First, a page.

In situ cosmogenic 3He and 36Cl and radiocarbon dating of volcanic deposits refine the Pleistocene and Holocene eruption chronology of SW Peru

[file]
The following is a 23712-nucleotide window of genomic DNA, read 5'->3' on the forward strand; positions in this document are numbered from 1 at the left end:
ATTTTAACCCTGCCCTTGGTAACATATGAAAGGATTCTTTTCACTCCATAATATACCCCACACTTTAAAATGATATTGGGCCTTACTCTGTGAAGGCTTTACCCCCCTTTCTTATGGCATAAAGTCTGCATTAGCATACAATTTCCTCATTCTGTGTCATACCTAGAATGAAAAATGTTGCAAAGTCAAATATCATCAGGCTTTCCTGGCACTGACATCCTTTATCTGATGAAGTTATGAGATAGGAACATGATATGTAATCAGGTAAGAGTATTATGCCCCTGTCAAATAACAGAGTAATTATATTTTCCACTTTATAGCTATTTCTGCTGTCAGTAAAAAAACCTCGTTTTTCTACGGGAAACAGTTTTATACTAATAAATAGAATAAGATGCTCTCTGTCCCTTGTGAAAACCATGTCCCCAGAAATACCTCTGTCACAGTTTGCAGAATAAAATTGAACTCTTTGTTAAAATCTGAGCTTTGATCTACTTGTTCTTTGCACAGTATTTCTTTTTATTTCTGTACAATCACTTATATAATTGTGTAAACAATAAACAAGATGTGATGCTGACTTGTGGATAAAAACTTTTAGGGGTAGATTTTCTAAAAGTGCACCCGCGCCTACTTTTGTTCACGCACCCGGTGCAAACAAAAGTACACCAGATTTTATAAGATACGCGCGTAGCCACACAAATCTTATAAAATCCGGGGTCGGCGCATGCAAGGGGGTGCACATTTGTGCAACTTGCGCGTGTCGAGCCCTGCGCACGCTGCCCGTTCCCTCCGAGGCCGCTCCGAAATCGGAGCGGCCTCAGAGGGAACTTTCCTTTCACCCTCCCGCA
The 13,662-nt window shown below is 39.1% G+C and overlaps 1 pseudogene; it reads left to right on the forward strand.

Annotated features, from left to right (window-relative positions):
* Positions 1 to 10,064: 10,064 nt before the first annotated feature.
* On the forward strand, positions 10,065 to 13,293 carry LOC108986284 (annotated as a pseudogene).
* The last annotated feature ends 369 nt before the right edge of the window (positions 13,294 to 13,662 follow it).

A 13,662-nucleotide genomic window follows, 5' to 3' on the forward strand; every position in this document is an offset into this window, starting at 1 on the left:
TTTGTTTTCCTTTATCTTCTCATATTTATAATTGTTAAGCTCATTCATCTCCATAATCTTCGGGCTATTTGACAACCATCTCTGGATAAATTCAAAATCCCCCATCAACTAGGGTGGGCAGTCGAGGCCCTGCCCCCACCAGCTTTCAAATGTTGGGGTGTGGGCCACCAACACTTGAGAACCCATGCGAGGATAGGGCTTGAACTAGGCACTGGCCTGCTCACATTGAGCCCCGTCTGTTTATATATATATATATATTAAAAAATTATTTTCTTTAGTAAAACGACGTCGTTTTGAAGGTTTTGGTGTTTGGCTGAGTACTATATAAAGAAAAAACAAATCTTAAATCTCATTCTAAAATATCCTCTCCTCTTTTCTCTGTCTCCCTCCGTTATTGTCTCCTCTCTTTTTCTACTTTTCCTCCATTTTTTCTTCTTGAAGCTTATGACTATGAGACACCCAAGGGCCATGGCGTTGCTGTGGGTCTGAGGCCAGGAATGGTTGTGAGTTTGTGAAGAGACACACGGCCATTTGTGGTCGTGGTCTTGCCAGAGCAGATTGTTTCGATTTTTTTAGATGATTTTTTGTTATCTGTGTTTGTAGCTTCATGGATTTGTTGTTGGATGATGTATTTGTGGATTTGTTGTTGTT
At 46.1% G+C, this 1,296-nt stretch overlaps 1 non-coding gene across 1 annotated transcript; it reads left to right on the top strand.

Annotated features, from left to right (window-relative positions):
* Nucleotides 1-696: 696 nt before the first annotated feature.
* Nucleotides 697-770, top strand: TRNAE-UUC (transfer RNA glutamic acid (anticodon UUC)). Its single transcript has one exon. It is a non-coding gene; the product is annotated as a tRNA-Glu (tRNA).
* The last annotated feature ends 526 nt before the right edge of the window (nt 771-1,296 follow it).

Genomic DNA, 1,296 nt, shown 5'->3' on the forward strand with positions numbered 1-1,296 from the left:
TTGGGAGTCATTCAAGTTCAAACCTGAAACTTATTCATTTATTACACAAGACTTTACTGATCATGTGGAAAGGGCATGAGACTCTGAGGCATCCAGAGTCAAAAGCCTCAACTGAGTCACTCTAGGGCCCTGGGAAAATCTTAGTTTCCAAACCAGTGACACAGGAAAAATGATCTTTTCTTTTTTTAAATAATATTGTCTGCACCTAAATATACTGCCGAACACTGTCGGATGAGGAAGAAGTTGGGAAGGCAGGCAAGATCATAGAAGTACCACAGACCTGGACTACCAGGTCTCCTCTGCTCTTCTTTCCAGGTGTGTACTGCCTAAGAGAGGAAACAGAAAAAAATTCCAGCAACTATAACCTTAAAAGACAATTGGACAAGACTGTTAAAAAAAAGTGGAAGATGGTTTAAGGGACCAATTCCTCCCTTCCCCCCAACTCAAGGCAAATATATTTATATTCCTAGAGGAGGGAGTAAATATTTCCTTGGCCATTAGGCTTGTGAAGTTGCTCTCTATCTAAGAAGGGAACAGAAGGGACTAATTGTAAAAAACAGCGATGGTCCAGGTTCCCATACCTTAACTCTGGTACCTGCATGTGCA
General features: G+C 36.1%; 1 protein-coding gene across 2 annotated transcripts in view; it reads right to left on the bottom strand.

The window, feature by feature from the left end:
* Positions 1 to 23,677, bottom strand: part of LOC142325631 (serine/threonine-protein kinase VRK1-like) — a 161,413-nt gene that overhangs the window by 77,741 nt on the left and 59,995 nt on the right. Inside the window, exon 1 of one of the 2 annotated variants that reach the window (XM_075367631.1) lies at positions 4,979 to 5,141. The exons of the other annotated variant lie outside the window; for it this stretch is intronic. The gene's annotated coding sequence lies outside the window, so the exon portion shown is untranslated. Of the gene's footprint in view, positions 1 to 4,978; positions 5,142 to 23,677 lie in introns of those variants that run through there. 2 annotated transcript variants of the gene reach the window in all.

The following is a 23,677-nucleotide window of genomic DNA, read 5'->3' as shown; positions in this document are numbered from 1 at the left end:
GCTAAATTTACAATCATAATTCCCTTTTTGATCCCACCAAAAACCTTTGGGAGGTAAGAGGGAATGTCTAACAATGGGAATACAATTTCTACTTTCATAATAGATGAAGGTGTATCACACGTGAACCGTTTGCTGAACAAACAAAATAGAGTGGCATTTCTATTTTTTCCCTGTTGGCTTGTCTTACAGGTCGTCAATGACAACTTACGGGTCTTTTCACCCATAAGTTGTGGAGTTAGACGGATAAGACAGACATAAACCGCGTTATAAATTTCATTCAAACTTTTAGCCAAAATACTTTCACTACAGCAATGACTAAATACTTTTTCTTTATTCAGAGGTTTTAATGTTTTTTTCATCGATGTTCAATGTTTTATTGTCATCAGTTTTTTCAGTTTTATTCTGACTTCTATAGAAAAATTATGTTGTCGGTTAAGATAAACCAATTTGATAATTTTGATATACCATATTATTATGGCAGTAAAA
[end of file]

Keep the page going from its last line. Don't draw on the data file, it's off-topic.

Constraining the age of young lavas, which generally fall outside the effective range of traditional geochronology methods, remains a key challenge in volcanology, limiting the development of high-resolution eruption chronologies. We present an in situ cosmogenic 3He and 36Cl surface-exposure chronology, alongside new minimum-limiting 14C ages, documenting young eruptions at five sites in the Western Cordillera, southern Peru. Four 3He-dated lavas on the Nevado Coropuna volcanic complex (hitherto thought to be dormant) indicate that the central dome cluster is young and potentially active; two Holocene lavas on the easternmost dome are the youngest directly dated lavas in Peru to date. East of Coropuna, lava domes and block-lava flows represent the most extensive output to date of Nevado Sabancaya, one of Peru's most active volcanoes. Two 3He measurements confirm the Holocene age of these deposits and expand the chronology for one of the youngest major lava fields in Peru. 36Cl surface-exposure ages from the Purupurini dome cluster and Nevado Casiri document middle-late-Holocene episodes of effusive activity, while basal 14C ages from a lava-dammed wetland constrain an effusive eruption at Mina Arcata, north of Coropuna, to the late-glacial period. These new data advance the recent Western Cordillera volcanic record whilst demonstrating both the considerable potential and fundamental limitations of cosmogenic surface-exposure methods for such applications.